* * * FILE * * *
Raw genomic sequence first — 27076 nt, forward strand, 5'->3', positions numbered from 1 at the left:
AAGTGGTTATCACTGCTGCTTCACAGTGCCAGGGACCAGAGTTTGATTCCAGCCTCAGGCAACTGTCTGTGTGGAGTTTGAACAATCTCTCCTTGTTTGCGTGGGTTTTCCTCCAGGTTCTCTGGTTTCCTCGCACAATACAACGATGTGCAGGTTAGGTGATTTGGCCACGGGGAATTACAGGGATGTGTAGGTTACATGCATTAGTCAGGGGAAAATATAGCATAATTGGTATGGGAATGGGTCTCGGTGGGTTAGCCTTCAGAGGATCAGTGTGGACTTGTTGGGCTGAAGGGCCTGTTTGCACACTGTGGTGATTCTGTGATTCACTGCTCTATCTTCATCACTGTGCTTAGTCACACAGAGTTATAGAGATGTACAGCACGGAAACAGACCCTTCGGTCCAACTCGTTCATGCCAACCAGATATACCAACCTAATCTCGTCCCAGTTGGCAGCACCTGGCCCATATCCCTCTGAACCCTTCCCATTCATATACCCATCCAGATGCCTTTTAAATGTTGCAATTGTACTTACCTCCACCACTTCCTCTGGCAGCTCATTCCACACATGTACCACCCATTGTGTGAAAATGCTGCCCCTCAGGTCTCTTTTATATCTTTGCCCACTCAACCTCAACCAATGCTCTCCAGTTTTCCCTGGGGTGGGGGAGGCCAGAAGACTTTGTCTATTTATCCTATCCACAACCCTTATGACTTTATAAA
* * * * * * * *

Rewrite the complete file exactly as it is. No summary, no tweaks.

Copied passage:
Raw genomic sequence first — 27076 nt, forward strand, 5'->3', positions numbered from 1 at the left:
AAGTGGTTATCACTGCTGCTTCACAGTGCCAGGGACCAGAGTTTGATTCCAGCCTCAGGCAACTGTCTGTGTGGAGTTTGAACAATCTCTCCTTGTTTGCGTGGGTTTTCCTCCAGGTTCTCTGGTTTCCTCGCACAATACAACGATGTGCAGGTTAGGTGATTTGGCCACGGGGAATTACAGGGATGTGTAGGTTACATGCATTAGTCAGGGGAAAATATAGCATAATTGGTATGGGAATGGGTCTCGGTGGGTTAGCCTTCAGAGGATCAGTGTGGACTTGTTGGGCTGAAGGGCCTGTTTGCACACTGTGGTGATTCTGTGATTCACTGCTCTATCTTCATCACTGTGCTTAGTCACACAGAGTTATAGAGATGTACAGCACGGAAACAGACCCTTCGGTCCAACTCGTTCATGCCAACCAGATATACCAACCTAATCTCGTCCCAGTTGGCAGCACCTGGCCCATATCCCTCTGAACCCTTCCCATTCATATACCCATCCAGATGCCTTTTAAATGTTGCAATTGTACTTACCTCCACCACTTCCTCTGGCAGCTCATTCCACACATGTACCACCCATTGTGTGAAAATGCTGCCCCTCAGGTCTCTTTTATATCTTTGCCCACTCAACCTCAACCAATGCTCTCCAGTTTTCCCTGGGGTGGGGGAGGCCAGAAGACTTTGTCTATTTATCCTATCCACAACCCTTATGACTTTATAAA